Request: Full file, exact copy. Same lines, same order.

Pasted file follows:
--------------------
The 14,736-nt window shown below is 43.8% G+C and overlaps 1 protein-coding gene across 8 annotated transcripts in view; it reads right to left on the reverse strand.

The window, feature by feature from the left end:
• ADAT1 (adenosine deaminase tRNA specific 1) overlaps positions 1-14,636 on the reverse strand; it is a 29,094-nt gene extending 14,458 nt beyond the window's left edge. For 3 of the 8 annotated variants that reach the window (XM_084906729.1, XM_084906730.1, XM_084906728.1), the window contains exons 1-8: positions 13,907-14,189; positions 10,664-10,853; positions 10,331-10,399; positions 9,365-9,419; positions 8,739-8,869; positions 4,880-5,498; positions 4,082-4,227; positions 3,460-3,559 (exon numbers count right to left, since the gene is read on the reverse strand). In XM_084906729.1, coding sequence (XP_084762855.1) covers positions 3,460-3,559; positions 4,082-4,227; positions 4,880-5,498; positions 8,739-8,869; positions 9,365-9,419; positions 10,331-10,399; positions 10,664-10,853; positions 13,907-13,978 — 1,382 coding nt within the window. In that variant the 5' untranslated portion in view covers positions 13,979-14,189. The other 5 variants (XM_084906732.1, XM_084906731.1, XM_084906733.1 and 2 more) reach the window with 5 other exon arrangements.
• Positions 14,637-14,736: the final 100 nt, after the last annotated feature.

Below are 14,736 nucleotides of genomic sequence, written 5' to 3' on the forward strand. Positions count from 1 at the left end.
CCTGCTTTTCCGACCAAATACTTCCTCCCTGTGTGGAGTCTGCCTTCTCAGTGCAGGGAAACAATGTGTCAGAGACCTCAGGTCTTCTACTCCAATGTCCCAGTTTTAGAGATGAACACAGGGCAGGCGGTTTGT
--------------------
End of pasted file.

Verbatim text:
The 14,736-nt window shown below is 43.8% G+C and overlaps 1 protein-coding gene across 8 annotated transcripts in view; it reads right to left on the reverse strand.

The window, feature by feature from the left end:
• ADAT1 (adenosine deaminase tRNA specific 1) overlaps positions 1-14,636 on the reverse strand; it is a 29,094-nt gene extending 14,458 nt beyond the window's left edge. For 3 of the 8 annotated variants that reach the window (XM_084906729.1, XM_084906730.1, XM_084906728.1), the window contains exons 1-8: positions 13,907-14,189; positions 10,664-10,853; positions 10,331-10,399; positions 9,365-9,419; positions 8,739-8,869; positions 4,880-5,498; positions 4,082-4,227; positions 3,460-3,559 (exon numbers count right to left, since the gene is read on the reverse strand). In XM_084906729.1, coding sequence (XP_084762855.1) covers positions 3,460-3,559; positions 4,082-4,227; positions 4,880-5,498; positions 8,739-8,869; positions 9,365-9,419; positions 10,331-10,399; positions 10,664-10,853; positions 13,907-13,978 — 1,382 coding nt within the window. In that variant the 5' untranslated portion in view covers positions 13,979-14,189. The other 5 variants (XM_084906732.1, XM_084906731.1, XM_084906733.1 and 2 more) reach the window with 5 other exon arrangements.
• Positions 14,637-14,736: the final 100 nt, after the last annotated feature.

Below are 14,736 nucleotides of genomic sequence, written 5' to 3' on the forward strand. Positions count from 1 at the left end.
CCTGCTTTTCCGACCAAATACTTCCTCCCTGTGTGGAGTCTGCCTTCTCAGTGCAGGGAAACAATGTGTCAGAGACCTCAGGTCTTCTACTCCAATGTCCCAGTTTTAGAGATGAACACAGGGCAGGCGGTTTGT